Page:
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Post Injury, the Mental Game is the Toughest

They say the hardest part about being an athlete aren’t the endless hours of practice or the pressures of competition, its the fact that at some an injury will happen. It could be small, it could be big, but injuries are a part of training. The hardest part about injuries? Not the surgery or rehab, but the road to recovery after you’ve injured yourself or more specifically, the mental part of recovery.

Ask any doctor, they say that the biggest thing that hinders recovery isn’t the muscle/tendon/bone doing what its supposed to but rather, the person attached to it. Mentally dealing with an injury can be exhausting. You know that it takes time, but every athlete falls into a few bad habits or choices while recovering. Some athletes can get downright depressed while recovering. Here are a few tips on how to get through the mental recovery game, while your body works on the physical.

Bad Habit: Feeling Like You Lost Your Identity
Good Habit: Actually Find Your Identity

When you become great at something athletic and your body has begun to change based off of the regimen you use to train, an injury can feel like more than just a loss of your physical freedom. Many career athletes feel a loss of self when they are sidelined. They’ve put so much stock into their ability to perform whatever athletic feats they have been able to, that no longer being able to do that cuts their confidence and may leave them wondering “who am I anymore?!” If this is you, this is the absolute best time to find out what other things you enjoy or are good at. Maybe you take up writing, or knitting, or become a Netflix connoisseur. There are no limits to what you’re capable of! If you find your identity is tied up in how quickly you can pedal/how much weight you can lift in the air/how accurately you can kick a ball…then you absolutely need to address it now before there are no more athletics and the depression hits you hard.

Bad Habit: Believing You’ll Be 100% Again
Good Habit: Accepting Certain Realities

Something happens when you have an injury, your body has to accommodate it because it will never be exactly the same. Your body is a feat of engineering miraculousness! Just because it keeps you alive without any effort on your part, doesn’t mean that it will just snap back into perfection after a broken fibula. Of course, these limitations differ based on the extent of the injury and the age when it happened, but even then…a torn hamstring means you’ll always be warming up extra to ensure its ok. A surgically enhanced knee will always leave the opposite side of the body a bit tight. And you’ll change your game up a bit when you realize you just can’t jump the way you use to. When an injury happens, immediately accept that you’ll be making some accommodations at some point and be ok with the fact that you’re athlete enough to make that happen. DO NOT expect to be 100% and then be upset when you’re not. 99% is just as great.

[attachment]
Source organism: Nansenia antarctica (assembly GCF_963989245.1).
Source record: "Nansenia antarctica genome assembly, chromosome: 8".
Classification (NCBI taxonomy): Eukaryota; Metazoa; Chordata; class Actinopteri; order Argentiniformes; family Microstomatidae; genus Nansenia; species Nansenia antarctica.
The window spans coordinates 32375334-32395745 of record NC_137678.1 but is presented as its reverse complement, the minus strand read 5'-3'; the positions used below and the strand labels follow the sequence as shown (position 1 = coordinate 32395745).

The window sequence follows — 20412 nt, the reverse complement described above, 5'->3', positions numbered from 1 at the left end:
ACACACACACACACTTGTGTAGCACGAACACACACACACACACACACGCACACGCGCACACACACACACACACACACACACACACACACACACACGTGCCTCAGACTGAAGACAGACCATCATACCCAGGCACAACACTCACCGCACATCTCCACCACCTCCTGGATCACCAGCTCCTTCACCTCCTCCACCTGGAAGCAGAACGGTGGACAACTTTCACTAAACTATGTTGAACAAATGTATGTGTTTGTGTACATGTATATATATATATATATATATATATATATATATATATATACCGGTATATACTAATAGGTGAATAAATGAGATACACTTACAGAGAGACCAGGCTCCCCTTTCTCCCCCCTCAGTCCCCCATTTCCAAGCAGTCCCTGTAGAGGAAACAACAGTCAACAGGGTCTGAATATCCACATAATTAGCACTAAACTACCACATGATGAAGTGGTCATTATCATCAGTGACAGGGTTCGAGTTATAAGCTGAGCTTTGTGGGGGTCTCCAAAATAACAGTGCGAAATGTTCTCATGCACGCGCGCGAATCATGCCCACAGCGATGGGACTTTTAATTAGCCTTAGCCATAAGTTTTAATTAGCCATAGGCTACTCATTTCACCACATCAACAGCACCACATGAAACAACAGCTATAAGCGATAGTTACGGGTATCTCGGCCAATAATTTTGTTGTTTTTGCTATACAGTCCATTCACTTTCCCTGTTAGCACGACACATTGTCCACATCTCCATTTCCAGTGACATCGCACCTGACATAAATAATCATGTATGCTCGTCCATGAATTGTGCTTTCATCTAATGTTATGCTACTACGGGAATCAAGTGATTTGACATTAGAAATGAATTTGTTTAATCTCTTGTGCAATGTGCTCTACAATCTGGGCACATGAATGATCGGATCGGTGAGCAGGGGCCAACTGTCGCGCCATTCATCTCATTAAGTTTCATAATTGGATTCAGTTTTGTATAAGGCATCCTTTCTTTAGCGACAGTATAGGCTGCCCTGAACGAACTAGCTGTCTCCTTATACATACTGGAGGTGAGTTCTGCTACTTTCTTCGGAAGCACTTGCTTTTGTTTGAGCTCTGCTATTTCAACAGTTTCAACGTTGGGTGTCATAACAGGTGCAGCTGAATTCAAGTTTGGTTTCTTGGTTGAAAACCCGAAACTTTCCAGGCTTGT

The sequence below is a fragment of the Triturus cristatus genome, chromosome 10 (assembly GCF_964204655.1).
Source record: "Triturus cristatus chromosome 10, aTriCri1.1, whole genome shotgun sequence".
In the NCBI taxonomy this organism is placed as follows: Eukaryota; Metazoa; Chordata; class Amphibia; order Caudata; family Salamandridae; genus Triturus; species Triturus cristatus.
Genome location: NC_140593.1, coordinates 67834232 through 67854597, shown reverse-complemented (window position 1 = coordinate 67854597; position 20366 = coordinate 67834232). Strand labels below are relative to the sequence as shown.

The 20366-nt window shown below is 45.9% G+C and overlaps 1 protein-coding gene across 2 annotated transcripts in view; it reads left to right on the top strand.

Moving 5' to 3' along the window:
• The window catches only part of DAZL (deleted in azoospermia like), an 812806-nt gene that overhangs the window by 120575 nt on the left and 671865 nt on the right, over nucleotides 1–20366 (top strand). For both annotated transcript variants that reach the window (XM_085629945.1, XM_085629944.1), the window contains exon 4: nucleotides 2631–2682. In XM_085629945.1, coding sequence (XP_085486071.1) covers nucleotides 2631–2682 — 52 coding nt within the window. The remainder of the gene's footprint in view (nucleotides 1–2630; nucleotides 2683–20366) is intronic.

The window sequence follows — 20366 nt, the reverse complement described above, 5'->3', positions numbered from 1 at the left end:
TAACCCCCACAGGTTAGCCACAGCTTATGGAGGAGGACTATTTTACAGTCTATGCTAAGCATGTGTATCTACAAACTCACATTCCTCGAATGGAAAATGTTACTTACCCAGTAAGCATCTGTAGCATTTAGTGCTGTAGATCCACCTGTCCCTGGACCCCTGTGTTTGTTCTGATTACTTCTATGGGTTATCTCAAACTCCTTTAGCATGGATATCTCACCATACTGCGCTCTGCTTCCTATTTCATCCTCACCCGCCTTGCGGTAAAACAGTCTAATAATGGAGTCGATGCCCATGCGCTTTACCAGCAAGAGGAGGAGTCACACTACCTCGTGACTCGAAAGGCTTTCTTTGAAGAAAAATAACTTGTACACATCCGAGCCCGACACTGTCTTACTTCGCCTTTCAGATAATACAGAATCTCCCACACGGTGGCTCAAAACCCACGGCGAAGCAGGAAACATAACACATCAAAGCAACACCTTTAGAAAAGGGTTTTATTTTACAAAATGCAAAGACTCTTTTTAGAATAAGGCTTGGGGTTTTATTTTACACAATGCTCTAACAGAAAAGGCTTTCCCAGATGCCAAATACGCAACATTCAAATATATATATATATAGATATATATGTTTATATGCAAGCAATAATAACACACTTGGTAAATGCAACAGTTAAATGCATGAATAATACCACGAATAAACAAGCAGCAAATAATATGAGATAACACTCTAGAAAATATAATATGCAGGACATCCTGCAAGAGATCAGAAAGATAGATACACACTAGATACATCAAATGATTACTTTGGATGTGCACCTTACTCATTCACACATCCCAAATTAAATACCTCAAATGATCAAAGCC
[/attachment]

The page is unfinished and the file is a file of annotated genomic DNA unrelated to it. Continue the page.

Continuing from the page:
me: believing in fairy tales of fast recovery

me: believing in fairy tales of fast recovery

Bad Habit: Pushing Yourself Too Hard, Too Early
Good Habit: Listening to Your Doctor, Idiot

So you go to rehab and your doctor gives you exercises to do at home and in the gym. And for a little bit you stick to the regimen like a solider because you want to get better – and because it hurts too much to do anything more. But then you think if 3 days of rehab will get you better in 4 months, 6 days will get you back to awesome status in 2. So you push, a bit harder each time. Heavier weights, more ROM, longer stretching. And before you know it, you’ve developed something else not even related to your injury and your doctor is giving you a look of complete annoyance. Why? Because you pay him too much money to ignore his instructions! After my knee surgery, my doctor gave it to me straight, “Sarah – Do not ruin my work. I did a near perfect job, the only way you won’t be back to yourself is if you mess it up. Don’t mess up my perfect work.” The next time you want to rush time and push yourself too hard way too early, just remember that the injured space of body isn’t yours until the doctor gives the all clear. Don’t ruin what the body is fixing for you!

extra points if you extra get this joke

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  1. Pingback: What to Learn From Ronda Rousey for Your Fitness Journey | LaroFit

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